Union Pizza Company offers thin-crust New York style pizza as well as Chicago style, deep-dish pizza, measured in inches and with the sauce on top. Photo by Richard Foss
Midwestern food gets little respect among Californians; try to explain the allure of Cincinnati Greek chili or Milwaukee frozen custard and you are most likely to get a blank look in return. There is some appreciation for Midwestern barbecue, but beyond that it’s generally neck and neck between ignorance and apathy.
This is unfortunate, because the Midwest includes one of the great dining cities in America: Chicago. Besides the celebrated ribs, the cuisines of Eastern Europeans and Greeks, and other ethnic delights, there is an Italian community that has developed something unique: the deep-dish pizza. It is distinctly different from East Coast pizzas, having a thick crust that contains both wheat flour and cornmeal, on top of which there are layers several inches tall of cheese, vegetables, sausage, and tomato sauce – with the cheese on the bottom and the sauce on top.
The South Bay once had a place where this delicacy could be obtained – Pizzeria Uno, which closed a decade ago – and it does once again since Union Pizza opened on Rosecrans. The small restaurant next to Bristol Farms is popular with people who work nearby and generally packed at midweek lunch, but except for a lively takeout business it is often deserted on weekends.
Our companions for dinner were running late and we were hungry, so my wife and I started with an appetizer of baked goat cheese with herbs in marinara sauce with breadsticks. The modest price – five bucks for the appetizer – led us to think this would be a small item. It wasn’t; there were over a dozen light, flaky breadsticks to dip into the hearty, richly herbed sauce with a thick medallion of cheese at the center. If this were paired with a salad it would have been a fine light meal for two, and we were glad when our companions showed up because otherwise we might not have had room for the rest of dinner.
We knew our friends would like to share a salad, so had already ordered one, a Caesar with a robust garlicky dressing and lots of parmesan cheese. As with everything else we ordered here, the portion was impressive, and we split it among four people.
Union Pizza doesn’t have a wine license, but allows diners who are eating indoors to bring their own. I strolled to Bristol Farms for a bottle of Lucky Star Pinot Noir, a modestly priced wine that went nicely with the big flavors offered here.
My wife had decided to try something other than a pizza to see what else the kitchen was capable of, so she ordered eggplant parmesan. It was a hit with everyone who tried it, the discs of eggplant tender and well-spiced, the sauce the same amply flavored stuff we had enjoyed with the goat cheese, and all was served atop properly al dente spaghetti.
And then it was on to the pizzas – one Chicago style, the other the thin-crust New York for contrast. One of our companions was a vegetarian, so we ordered a “the farm” thick crust, composed of sautéed mushrooms, roasted eggplant, onions, and peppers. The Chicago pizzas take a lot of time to cook – they’re very thick – and the thin crust pizza arrived first. That was a “Village” pizza, with pepperoni, Italian sausage, capicola ham, and mushrooms. The sauce was heavily herbed and spicy, which I appreciated, the crust a bit thicker than the ideal New York but still good. I wouldn’t rate this as the best thin crust pizza in the South Bay, but it’s not far out of the running.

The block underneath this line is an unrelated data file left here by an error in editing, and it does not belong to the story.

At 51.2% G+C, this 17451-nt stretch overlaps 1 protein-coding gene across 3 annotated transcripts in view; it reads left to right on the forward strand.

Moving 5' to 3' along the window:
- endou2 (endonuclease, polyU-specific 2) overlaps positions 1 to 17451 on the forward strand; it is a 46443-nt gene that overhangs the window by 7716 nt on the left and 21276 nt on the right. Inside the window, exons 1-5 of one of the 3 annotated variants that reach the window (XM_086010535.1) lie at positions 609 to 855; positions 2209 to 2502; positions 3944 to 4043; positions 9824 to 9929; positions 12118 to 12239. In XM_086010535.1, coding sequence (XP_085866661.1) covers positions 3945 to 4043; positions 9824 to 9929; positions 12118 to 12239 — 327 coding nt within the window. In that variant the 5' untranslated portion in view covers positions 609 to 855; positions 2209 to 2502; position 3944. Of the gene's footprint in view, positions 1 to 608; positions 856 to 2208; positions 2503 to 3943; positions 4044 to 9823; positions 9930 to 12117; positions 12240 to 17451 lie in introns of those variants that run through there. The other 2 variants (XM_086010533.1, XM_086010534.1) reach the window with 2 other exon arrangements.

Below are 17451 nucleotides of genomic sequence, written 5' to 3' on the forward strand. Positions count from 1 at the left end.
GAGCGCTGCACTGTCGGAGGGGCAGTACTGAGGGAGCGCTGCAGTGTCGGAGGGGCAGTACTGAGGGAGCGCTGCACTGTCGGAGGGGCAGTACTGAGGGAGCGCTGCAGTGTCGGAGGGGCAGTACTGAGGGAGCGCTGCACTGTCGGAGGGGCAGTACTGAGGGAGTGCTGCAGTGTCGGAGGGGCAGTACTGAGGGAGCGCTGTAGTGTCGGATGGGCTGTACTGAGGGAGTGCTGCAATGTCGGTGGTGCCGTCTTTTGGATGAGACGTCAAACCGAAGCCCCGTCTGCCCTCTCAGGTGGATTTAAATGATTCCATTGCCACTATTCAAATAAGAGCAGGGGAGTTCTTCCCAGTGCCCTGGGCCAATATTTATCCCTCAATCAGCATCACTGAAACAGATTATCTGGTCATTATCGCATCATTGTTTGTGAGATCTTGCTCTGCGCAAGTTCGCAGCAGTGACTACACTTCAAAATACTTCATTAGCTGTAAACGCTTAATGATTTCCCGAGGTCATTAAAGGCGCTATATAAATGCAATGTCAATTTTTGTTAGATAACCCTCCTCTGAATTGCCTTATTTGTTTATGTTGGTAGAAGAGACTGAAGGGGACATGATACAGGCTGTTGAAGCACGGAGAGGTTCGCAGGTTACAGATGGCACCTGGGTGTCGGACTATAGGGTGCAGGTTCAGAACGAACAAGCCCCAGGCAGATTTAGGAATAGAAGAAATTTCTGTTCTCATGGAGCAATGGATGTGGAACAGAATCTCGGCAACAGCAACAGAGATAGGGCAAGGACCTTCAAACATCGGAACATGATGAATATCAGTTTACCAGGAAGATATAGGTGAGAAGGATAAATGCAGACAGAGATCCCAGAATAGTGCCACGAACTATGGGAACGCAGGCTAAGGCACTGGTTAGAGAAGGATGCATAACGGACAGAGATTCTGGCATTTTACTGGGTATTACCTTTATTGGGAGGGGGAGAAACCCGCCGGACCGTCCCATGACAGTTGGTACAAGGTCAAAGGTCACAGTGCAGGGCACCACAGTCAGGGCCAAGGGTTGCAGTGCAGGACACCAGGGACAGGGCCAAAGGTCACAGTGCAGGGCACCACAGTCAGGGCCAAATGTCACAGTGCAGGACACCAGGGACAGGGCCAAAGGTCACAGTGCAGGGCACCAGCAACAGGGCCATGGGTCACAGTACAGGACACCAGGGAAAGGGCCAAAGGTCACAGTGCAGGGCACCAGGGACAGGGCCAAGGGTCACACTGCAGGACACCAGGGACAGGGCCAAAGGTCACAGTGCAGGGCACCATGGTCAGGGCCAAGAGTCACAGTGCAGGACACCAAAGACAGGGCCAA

The thick crust pizza arrived about a half hour after we ordered it, a wait time that is noted on the menu. What the menu doesn’t mention, and what nothing can really prepare you for, is how much of a meal even a small thick crust pizza is. The nine-inch pizza that is described as serving two to three people will really serve four – unless you have had nothing else for dinner, or perhaps all day, you’re not likely to finish more than a quarter of the thing. It’s a novel experience for the person who has had only the New York or Italian pizzas – a base like a thick pie crust layered with cheese, the toppings you select, and then chunky tomato sauce on top. The cheese doesn’t brown, so one of the hallmarks of a traditional pizza is missing, and the tomato sauce is chunky so it can be a tasty mess. A knife and fork approach is highly recommended unless you insist that all pizza is finger food – if so, be prepared to wash whatever you wore. I’ve had them in Chicago and this one was mighty close to the deep dish I remember from there, so they get points for authenticity. That said, I still prefer thin crust traditional pizzas – this was an interesting novelty, a reminder of fun times in the Windy City, but a bit too heavy a meal for me.
I have to give Union Pizza applause not only for bringing an American regional specialty to the South Bay, but for doing much else very well. The service was friendly and professional, the environment pleasant for a strip mall location, and there is much to like here.
Union Pizza is at 1570 Rosecrans Avenue, Manhattan Beach. Open midweek at 1 p.m., Saturday at 11:30, Sunday at noon – close 9 p.m. except Friday at 10 p.m. Children welcome, outdoor patio, no corkage. Menu at unionpizzacompany.com, phone 310-536-9888.